On being ... my Uncle Bert

By Ingrid Sapona

My late Uncle Bert has been on my mind lately. He was the husband of Tante (aunt) Eva, who was a first cousin of my mother. Uncle Bert and Tante Eva lived in Stuttgart -- my mother’s home town. When I was 17, as a graduation gift, my mother took me to Germany. We stayed with Tante Eva and Uncle Bert.

My aunt and uncle were generous hosts. Besides putting us up, Uncle Bert took it upon himself to tour us around throughout southern Germany and even into neighbouring countries. He loved driving and he loved showing off his homeland. We logged hundreds of kilometres in his luxurious Mercedes sedan.

Having done similar tours with my mother and my older sisters, by the time Mom took me to Germany, Uncle Bert’s tour guiding skills were well honed and the itinerary well planned. He wanted more than anything to make sure I learned about German culture, history, agriculture, industry and, of course, food.

Living in Toronto, from time-to-time I find myself in the role of tour guide -- whether it’s showing visitors things here in the city, or venturing down to Niagara Falls and Niagara-on-the-Lake. A couple weeks ago friends came into town for the day. They’ve been here many times but this time they brought with them four teenagers: one of their daughters and a friend of hers, as well as a couple of boys who were foreign exchange students – one from Chile and one from Sweden.

My friends had a general plan for the main sights they wanted to show the exchange students. Given that my friends had already seen the key tourist sights before, to try to make the day as interesting as possible for them, I suggested a few places they’d never been to. I love sharing my city and showing off its many hidden gems.

Because I had been given notice about the exchange students, I even managed to find a Chilean restaurant. The neighbourhood the restaurant was in has lots of character, with off-beat shops, inexpensive restaurants, small grocery stores, second hand stores, and hippy-like hangouts. I kind of thought my friends would find it interesting. As we were walking around, though the boys didn’t know I could hear them, I was a bit hurt by some of the comments they made to each other mocking out different things they saw, but I figured it was just boys being boys.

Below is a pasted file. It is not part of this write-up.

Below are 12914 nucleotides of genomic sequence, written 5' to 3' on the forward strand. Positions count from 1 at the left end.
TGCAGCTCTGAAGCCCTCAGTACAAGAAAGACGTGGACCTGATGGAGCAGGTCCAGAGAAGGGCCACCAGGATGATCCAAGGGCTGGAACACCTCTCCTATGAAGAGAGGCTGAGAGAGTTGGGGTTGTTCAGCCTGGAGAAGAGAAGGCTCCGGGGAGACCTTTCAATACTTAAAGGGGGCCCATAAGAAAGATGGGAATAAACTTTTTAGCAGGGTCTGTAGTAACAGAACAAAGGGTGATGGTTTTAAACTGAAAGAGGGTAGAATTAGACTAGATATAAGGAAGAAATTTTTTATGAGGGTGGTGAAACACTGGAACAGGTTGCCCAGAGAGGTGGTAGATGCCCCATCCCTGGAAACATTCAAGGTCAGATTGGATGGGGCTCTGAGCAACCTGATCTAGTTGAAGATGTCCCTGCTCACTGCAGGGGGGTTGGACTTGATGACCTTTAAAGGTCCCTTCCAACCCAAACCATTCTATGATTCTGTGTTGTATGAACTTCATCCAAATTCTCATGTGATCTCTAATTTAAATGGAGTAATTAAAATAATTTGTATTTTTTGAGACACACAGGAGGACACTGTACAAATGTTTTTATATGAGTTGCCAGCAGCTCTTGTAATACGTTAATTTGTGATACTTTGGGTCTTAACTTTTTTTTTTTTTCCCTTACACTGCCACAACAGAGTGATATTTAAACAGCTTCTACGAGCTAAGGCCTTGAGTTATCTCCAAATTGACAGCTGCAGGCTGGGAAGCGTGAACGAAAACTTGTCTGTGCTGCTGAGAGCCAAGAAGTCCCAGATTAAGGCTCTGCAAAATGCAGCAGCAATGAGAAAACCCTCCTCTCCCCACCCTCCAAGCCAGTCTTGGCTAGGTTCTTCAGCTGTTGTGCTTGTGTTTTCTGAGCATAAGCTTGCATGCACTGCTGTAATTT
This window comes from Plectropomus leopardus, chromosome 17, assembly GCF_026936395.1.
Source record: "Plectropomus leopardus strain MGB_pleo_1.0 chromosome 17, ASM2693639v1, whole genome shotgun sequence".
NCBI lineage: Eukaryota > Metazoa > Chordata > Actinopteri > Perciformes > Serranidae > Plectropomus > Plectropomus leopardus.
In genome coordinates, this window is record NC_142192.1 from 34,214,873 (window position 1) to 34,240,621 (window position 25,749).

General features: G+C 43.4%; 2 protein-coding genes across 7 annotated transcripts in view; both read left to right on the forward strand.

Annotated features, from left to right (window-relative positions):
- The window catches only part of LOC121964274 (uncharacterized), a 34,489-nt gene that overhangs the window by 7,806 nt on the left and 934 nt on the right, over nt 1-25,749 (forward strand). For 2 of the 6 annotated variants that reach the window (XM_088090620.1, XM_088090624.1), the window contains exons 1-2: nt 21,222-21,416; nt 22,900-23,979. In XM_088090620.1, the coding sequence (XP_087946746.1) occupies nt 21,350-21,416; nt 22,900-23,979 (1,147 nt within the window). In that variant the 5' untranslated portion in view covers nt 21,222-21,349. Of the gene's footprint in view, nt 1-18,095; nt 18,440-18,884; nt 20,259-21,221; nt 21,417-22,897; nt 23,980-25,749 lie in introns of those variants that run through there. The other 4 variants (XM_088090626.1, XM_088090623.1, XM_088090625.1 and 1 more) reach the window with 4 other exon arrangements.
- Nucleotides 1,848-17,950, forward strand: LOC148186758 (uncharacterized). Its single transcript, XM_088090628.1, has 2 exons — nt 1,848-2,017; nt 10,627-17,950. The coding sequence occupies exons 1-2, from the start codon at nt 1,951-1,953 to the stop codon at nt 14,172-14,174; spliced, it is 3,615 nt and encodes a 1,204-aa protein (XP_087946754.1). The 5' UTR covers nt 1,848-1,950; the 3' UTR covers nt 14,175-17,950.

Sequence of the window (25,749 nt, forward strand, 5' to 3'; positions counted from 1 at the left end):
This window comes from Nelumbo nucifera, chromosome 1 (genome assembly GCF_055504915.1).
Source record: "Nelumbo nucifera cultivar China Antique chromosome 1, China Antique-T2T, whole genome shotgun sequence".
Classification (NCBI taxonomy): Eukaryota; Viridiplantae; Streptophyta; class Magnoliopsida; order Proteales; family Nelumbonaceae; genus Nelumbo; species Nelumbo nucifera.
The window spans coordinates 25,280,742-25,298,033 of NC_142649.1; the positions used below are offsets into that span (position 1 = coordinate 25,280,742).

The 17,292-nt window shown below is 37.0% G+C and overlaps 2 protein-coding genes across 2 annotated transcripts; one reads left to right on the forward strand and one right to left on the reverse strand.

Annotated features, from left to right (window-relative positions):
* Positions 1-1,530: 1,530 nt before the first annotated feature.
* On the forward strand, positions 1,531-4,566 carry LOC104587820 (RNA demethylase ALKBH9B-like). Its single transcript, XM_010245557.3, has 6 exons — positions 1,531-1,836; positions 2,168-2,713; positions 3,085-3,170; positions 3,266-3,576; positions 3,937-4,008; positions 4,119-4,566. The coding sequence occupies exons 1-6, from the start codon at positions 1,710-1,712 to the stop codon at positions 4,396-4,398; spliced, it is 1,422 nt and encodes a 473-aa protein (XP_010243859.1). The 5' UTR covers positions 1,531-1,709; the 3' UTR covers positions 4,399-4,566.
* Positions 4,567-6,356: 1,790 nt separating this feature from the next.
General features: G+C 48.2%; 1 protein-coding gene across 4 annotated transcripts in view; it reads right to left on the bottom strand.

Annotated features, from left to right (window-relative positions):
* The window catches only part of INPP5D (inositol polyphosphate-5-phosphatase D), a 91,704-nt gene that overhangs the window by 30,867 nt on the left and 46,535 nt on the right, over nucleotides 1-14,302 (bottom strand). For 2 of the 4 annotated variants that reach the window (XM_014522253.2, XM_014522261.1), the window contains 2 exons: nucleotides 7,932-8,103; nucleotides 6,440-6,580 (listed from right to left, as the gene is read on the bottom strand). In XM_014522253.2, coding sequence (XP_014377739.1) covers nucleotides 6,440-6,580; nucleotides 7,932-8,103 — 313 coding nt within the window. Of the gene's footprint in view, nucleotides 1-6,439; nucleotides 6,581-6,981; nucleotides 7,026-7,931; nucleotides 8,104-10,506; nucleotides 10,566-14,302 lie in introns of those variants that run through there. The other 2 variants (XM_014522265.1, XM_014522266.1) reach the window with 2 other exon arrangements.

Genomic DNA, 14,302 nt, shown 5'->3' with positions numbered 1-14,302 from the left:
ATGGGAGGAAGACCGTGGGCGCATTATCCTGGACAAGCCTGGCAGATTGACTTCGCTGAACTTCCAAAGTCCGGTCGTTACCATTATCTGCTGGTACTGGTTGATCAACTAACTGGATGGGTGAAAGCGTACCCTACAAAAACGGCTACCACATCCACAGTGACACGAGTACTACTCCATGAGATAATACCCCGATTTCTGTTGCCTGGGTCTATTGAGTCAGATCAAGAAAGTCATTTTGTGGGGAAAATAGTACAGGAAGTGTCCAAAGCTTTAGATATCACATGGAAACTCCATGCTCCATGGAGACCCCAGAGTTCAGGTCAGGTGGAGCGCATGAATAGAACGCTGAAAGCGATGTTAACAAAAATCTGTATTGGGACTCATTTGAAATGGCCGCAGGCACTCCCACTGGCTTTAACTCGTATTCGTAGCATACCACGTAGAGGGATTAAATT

After lunch we headed to the CN Tower, which is one of the “must see” tourist attractions. Because I and my friends have been up to the top of the tower before -- and because it’s a bit expensive -- we sent the kids up while we had a coffee and some time to chat. While we were waiting, I remarked to my friends that I thought it was very nice of them to bring the exchange students to Toronto. I also commented about the fact that I was finding it hard to tell whether the boys were enjoying themselves or finding it particularly interesting -- and that they didn’t seem particularly appreciative. My friends, who have teenage children and who have been the host family for exchange students a couple times, assured me it’s par for the course when it comes to teens. After dinner and a walk along the harbourfront, they dropped me off and headed home.

The next day I remarked to some girlfriends that I was a bit disheartened that the visiting teens seemed so indifferent, if not ungrateful, and yet my friends who brought them up took it all in stride. As we were chatting, I started thinking back to how I was at their age, wondering if I had ever behaved that way.

That’s when the travels with Uncle Bert came to mind, for I was about the same age on that trip as the teens who had just visited. As soon as I thought back to that trip, I cringed thinking of one particular episode when I behaved so poorly, it’s a wonder my aunt and uncle didn’t send their ungrateful niece packing.

Uncle Bert had driven us to some far away park to show us some waterfall. When we got there, to actually see the falls we had to walk up a long, narrow, steep path. I complained the whole way, mumbling about the fact that it’s not like I’d never seen a waterfall before. Then, when the falls finally came into view, adding insult to injury, I let him know, in no uncertain terms, that it paled by comparison to Niagara Falls.

After hearing my story, my girlfriends shared cringe-worthy stories about times they misbehaved as teens, taking something for granted or assuming an air of entitlement about something. One of them -- the mother of teens herself -- chalks it up to early attempts at asserting oneself in the world. I suspect she’s right, but that doesn’t relieve the embarrassment or guilt I feel now – more 30 years later – over not showing more appreciation to Uncle Bert for all his thoughtfulness.

That said, I think I’ve tried to make up for my reprehensible behaviour by doing my best to live up to Uncle Bert’s legacy of enthusiastically showing people around and trying to make sure they leave with many special memories. And, I can’t help think that Uncle Bert didn’t make a fuss about my rudeness because he knew that someday the shoe would be on the other foot and I’d be the one going out of my way for a seemingly unappreciative teen.

© 2011 Ingrid Sapona


On being ... a missed turn

By Ingrid Sapona